Factor 2: "Show Criteria and Models in Advance". McTigue begins here by showing the example of the high school language arts teacher who distributes a rubric for her research unit ahead of the actual due dates. This is a valid practice because "well-developed rubrics communicate the important dimensions...in a product or performance and guide educators in evaluating student work" (13). Furthermore, rubrics also benefit students by giving them clear expectations ahead of time of the criteria being assessed on the assignment. However, McTigue also says that rubrics alone aren't enough: "Learners are more likely to understand feedback and evaluations when teachers show several examples that display both excellent and weak work" (13-14). He goes on to say that some teachers fear this type of instruction, saying that students will now merely copy the good assignment without putting much thought into it. Teachers can alleviate this problem by providing several examples of both good and bad work. They are able to take note of the differences and make concrete examples of what was once just abstract language in the rubric.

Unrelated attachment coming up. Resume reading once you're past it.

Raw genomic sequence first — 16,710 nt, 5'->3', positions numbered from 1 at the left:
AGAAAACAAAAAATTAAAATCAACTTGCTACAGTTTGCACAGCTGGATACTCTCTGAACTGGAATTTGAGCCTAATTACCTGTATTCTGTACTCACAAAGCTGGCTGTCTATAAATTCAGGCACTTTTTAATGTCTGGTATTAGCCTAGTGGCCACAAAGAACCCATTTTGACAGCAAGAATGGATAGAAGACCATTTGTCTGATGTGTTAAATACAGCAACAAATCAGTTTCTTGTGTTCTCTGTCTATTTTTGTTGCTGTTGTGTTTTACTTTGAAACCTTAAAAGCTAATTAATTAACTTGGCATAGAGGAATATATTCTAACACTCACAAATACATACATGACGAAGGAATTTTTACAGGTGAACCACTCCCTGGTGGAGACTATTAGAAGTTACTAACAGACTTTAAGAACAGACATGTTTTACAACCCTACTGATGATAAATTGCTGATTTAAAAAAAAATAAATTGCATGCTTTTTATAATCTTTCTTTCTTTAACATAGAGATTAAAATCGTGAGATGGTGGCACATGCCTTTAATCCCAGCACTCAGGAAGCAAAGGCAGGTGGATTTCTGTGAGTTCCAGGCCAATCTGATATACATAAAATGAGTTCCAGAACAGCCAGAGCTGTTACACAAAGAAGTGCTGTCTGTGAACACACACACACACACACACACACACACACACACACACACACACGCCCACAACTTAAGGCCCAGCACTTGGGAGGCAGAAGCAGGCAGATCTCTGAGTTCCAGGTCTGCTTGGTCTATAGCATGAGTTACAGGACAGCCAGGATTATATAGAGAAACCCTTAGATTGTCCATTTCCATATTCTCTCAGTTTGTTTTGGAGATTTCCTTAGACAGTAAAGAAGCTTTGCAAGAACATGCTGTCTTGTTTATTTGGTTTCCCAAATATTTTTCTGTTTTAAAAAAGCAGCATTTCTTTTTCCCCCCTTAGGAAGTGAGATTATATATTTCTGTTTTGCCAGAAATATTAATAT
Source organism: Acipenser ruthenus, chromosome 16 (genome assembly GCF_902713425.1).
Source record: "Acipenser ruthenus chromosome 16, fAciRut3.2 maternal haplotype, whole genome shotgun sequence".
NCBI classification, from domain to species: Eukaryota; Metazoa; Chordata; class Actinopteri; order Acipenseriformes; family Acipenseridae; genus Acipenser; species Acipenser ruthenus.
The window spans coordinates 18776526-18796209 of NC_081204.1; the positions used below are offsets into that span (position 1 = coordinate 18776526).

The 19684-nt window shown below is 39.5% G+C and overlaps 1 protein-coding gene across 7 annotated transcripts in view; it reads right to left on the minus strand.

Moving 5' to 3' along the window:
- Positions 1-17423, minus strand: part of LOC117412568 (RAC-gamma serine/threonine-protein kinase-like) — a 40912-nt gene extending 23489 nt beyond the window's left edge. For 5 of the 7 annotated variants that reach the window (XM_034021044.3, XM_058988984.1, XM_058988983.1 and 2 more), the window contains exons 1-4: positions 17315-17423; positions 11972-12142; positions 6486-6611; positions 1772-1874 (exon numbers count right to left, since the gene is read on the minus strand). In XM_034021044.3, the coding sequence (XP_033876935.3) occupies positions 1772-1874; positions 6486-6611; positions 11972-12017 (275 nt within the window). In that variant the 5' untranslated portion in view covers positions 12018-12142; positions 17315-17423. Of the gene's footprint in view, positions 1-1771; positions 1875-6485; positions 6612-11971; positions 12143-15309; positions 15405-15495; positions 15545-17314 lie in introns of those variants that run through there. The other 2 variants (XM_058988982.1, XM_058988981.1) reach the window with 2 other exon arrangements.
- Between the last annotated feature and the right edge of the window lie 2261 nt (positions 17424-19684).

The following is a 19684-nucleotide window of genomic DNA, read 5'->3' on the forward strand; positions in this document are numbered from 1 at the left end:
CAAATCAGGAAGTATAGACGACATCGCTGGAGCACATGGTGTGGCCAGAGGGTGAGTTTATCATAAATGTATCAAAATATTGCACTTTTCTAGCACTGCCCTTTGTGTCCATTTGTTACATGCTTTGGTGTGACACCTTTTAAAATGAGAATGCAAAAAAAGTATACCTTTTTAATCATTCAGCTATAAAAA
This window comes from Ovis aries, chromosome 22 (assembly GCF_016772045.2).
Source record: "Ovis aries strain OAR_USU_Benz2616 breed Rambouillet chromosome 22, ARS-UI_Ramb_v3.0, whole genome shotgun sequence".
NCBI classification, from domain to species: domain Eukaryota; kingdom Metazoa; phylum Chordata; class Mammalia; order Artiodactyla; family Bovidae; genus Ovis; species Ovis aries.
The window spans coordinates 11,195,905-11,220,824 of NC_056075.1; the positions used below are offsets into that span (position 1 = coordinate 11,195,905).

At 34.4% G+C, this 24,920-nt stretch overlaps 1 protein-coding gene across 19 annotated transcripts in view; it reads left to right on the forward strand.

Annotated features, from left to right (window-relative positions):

I picked this factor because I do this in my classroom and I find it incredibly helpful and have been able to truly see a difference in the students' writing.
This connects to Payne's concept of modern assessment in several ways, the most prevalent being the "value beyond the assessment itself". This is crucial because using this rubric will allow the student to go beyond just this "paper"...using the rubric enables kids to take ownership of the assignment and not worry about just studying for a test.

Another way in which this factor connects to Payne's modern assessment is "objective-based and criterion-referenced". By showing the rubric ahead of time, and displaying several models for the kids to imitate (and NOT imitate), the kids see the objectives that I am searching for in their papers. For example, the criteria on my rubric for research (and literary analysis papers) that is weighed the heaviest is under "Content". It's a 4-point scale, with "Content" multiplied by 6, for a total point value of 24. The kids know here, in very specific language, that if they have a certain amount of quotes that are properly cited and referenced, they can receive a 24/24. In the same vein, the criteria for "Sources" is multiplied by only 2, for a total of 8 points. So if a student uses 5 sources in their paper, with all proper documentation, they can receive an 8/8. This is on the same page as Payne when he says that objectives guide development and interpretation. When you add in the factor of showing several examples, from McTigue, the relevance becomes clearer.

The last connection with Payne's theory is in the area of reliability. If teachers across a curriculum are all using the same rubrics, the assessment will definitely be reliable.